Two measures, authored by Senator Brian W. Jones (R-Santee), were both unanimously given final legislative approval by the California State Senate.
Jones’s Senate Bill 400 would implement a recommendation from the State Auditor regarding the tracking and assisting of homeless students. Local school districts are already required under federal law to provide homeless youth with referrals to existing local community organizations that provide services such as counseling, meals, and housing. Specifically, SB 400 would simply require the California Department of Education to verify that local school districts throughout the state are in fact identifying and assisting youth who experiencing homelessness.
“Homeless students are more likely to miss classes, have a tougher time concentrating, and are more likely to drop out than students with stable housing,” stated Senator Brian Jones. “While our measure will not solve the entire homeless problem, it is a compassionate and focused approach to help students without housing. It will ensure the state and local school districts better utilize federal funding, more effectively partner with established community organizations, and ultimately help students do better in school and complete their education.”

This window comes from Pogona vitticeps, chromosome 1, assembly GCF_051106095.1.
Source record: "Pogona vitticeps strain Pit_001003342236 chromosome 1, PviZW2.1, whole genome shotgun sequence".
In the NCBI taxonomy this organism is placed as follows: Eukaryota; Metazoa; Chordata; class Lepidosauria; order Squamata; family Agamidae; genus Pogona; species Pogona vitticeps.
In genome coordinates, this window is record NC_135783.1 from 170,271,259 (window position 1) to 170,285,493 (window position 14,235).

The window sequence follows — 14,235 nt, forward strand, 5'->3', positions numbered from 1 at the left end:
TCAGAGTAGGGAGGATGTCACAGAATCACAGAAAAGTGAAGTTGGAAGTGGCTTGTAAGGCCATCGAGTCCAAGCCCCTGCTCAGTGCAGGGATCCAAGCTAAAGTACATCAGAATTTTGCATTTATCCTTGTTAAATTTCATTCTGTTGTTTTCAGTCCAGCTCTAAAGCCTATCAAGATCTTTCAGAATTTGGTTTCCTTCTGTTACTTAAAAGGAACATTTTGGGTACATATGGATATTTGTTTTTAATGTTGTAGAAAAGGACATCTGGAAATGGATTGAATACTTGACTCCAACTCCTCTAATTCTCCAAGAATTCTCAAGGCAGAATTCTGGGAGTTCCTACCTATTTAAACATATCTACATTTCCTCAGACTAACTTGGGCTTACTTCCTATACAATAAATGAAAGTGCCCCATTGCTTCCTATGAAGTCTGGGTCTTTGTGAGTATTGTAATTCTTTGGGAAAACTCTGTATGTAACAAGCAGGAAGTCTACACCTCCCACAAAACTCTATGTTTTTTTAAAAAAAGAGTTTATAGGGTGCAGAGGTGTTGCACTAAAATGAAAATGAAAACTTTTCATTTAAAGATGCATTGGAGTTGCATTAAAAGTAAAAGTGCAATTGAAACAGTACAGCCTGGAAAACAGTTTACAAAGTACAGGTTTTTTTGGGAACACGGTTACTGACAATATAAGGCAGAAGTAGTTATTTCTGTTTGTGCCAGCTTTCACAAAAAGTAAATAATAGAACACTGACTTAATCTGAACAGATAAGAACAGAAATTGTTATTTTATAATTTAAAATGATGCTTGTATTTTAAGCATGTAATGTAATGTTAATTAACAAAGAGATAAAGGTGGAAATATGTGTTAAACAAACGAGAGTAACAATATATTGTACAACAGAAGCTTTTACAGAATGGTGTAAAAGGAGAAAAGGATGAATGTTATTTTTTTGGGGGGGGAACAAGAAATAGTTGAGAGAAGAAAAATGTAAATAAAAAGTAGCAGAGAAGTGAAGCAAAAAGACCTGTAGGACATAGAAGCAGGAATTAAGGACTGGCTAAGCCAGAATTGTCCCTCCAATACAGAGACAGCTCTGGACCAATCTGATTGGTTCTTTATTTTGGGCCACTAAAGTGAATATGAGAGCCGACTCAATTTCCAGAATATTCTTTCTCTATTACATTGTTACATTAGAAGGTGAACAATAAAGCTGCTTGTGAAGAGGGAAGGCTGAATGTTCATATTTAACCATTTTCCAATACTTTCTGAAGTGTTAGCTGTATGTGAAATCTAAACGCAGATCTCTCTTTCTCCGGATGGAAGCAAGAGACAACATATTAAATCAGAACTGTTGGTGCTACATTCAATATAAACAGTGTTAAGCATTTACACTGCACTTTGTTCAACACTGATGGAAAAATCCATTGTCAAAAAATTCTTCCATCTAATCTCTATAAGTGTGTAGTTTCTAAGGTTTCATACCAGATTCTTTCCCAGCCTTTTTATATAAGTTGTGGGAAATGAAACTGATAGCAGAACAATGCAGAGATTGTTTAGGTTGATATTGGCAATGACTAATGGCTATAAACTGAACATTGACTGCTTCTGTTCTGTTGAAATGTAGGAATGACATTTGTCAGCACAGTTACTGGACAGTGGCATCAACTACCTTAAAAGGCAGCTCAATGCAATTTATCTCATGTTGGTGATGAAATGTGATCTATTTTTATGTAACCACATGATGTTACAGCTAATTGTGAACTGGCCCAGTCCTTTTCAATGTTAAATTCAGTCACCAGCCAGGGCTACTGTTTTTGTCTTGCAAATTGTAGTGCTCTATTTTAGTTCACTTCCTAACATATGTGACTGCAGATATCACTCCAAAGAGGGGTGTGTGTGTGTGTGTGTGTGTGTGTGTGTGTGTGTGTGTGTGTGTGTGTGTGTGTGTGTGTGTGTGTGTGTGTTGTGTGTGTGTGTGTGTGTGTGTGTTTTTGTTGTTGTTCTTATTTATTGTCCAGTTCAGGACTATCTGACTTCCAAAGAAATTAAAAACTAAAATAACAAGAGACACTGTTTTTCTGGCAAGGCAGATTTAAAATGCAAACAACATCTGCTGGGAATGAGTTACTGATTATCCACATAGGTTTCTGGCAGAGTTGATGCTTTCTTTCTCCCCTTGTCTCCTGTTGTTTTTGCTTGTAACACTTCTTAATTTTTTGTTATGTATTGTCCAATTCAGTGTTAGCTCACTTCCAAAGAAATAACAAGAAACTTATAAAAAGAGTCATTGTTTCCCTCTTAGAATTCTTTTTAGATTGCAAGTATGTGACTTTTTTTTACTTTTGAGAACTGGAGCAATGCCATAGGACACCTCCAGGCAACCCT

Senate Bill 584, also authored by Jones, expands previous legislation (AB 865 by Assemblymember Eloise Gomez Reyes – 2019), which required resource family training to educate foster parents on how to care for children who have experienced, or are at risk of experiencing, commercial sexual exploitation (child sex trafficking). However, the chaptered version of that bill did not include training on child labor trafficking, despite its prevalence in California, specifically among foster youth. SB 584 adds “child labor trafficking” to the list of subjects foster families are required to receive training and information about.
“Unfortunately, foster kids in particular are vulnerable to being targeted by criminals for child labor trafficking,” stated Senator Brian Jones. “The world is already challenging enough for foster kids and we need to help prevent the threat of them being forced into child labor trafficking. SB 584 will require that the family training already provided to foster parents also includes information to help protect children who have been victims of child labor trafficking or are more likely to become targets of child labor trafficking.”
SB 584 is based on recommendations of, and is supported by, the California Little Hoover Commission and the Coalition to Abolish Slavery and Trafficking.
Both SB 400 and 584 now go to the Governor for his signature.